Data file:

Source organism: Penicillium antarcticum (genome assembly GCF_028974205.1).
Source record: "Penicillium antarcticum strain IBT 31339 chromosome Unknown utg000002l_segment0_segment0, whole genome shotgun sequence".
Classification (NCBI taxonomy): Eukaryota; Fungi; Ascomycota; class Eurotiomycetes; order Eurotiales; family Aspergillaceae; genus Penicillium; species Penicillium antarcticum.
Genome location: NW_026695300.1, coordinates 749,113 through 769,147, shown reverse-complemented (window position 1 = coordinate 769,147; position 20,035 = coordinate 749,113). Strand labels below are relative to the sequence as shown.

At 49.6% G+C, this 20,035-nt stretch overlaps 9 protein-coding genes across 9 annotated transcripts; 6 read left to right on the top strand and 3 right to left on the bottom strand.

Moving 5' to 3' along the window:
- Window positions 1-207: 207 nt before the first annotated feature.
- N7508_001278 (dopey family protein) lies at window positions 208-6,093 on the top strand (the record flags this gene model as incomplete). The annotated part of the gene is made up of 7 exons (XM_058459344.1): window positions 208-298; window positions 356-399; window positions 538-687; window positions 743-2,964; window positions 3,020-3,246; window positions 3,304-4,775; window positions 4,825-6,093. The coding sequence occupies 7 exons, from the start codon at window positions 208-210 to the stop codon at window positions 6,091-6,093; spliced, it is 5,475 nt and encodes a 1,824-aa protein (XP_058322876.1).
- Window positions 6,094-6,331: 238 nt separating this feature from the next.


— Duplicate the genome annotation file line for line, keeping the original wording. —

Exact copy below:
Source organism: Penicillium antarcticum (genome assembly GCF_028974205.1).
Source record: "Penicillium antarcticum strain IBT 31339 chromosome Unknown utg000002l_segment0_segment0, whole genome shotgun sequence".
Classification (NCBI taxonomy): Eukaryota; Fungi; Ascomycota; class Eurotiomycetes; order Eurotiales; family Aspergillaceae; genus Penicillium; species Penicillium antarcticum.
Genome location: NW_026695300.1, coordinates 749,113 through 769,147, shown reverse-complemented (window position 1 = coordinate 769,147; position 20,035 = coordinate 749,113). Strand labels below are relative to the sequence as shown.

At 49.6% G+C, this 20,035-nt stretch overlaps 9 protein-coding genes across 9 annotated transcripts; 6 read left to right on the top strand and 3 right to left on the bottom strand.

Moving 5' to 3' along the window:
- Window positions 1-207: 207 nt before the first annotated feature.
- N7508_001278 (dopey family protein) lies at window positions 208-6,093 on the top strand (the record flags this gene model as incomplete). The annotated part of the gene is made up of 7 exons (XM_058459344.1): window positions 208-298; window positions 356-399; window positions 538-687; window positions 743-2,964; window positions 3,020-3,246; window positions 3,304-4,775; window positions 4,825-6,093. The coding sequence occupies 7 exons, from the start codon at window positions 208-210 to the stop codon at window positions 6,091-6,093; spliced, it is 5,475 nt and encodes a 1,824-aa protein (XP_058322876.1).
- Window positions 6,094-6,331: 238 nt separating this feature from the next.